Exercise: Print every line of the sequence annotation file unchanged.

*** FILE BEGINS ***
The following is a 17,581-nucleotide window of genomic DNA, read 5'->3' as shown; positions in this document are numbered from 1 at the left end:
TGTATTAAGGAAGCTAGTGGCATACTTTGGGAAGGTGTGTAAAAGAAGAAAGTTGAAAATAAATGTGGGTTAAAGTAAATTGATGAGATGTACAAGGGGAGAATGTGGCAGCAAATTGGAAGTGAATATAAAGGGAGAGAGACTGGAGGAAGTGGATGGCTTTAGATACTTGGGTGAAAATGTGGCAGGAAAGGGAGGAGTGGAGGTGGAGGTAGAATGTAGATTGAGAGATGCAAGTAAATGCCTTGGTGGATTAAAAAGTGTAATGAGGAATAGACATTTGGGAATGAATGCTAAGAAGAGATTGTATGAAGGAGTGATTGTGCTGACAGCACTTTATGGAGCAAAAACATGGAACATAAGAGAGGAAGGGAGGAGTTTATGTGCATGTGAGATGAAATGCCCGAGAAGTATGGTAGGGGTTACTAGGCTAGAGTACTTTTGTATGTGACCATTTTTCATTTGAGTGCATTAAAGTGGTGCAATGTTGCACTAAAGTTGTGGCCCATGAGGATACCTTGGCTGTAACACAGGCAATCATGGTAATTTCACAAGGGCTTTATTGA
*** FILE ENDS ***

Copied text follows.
The following is a 17,581-nucleotide window of genomic DNA, read 5'->3' as shown; positions in this document are numbered from 1 at the left end:
TGTATTAAGGAAGCTAGTGGCATACTTTGGGAAGGTGTGTAAAAGAAGAAAGTTGAAAATAAATGTGGGTTAAAGTAAATTGATGAGATGTACAAGGGGAGAATGTGGCAGCAAATTGGAAGTGAATATAAAGGGAGAGAGACTGGAGGAAGTGGATGGCTTTAGATACTTGGGTGAAAATGTGGCAGGAAAGGGAGGAGTGGAGGTGGAGGTAGAATGTAGATTGAGAGATGCAAGTAAATGCCTTGGTGGATTAAAAAGTGTAATGAGGAATAGACATTTGGGAATGAATGCTAAGAAGAGATTGTATGAAGGAGTGATTGTGCTGACAGCACTTTATGGAGCAAAAACATGGAACATAAGAGAGGAAGGGAGGAGTTTATGTGCATGTGAGATGAAATGCCCGAGAAGTATGGTAGGGGTTACTAGGCTAGAGTACTTTTGTATGTGACCATTTTTCATTTGAGTGCATTAAAGTGGTGCAATGTTGCACTAAAGTTGTGGCCCATGAGGATACCTTGGCTGTAACACAGGCAATCATGGTAATTTCACAAGGGCTTTATTGA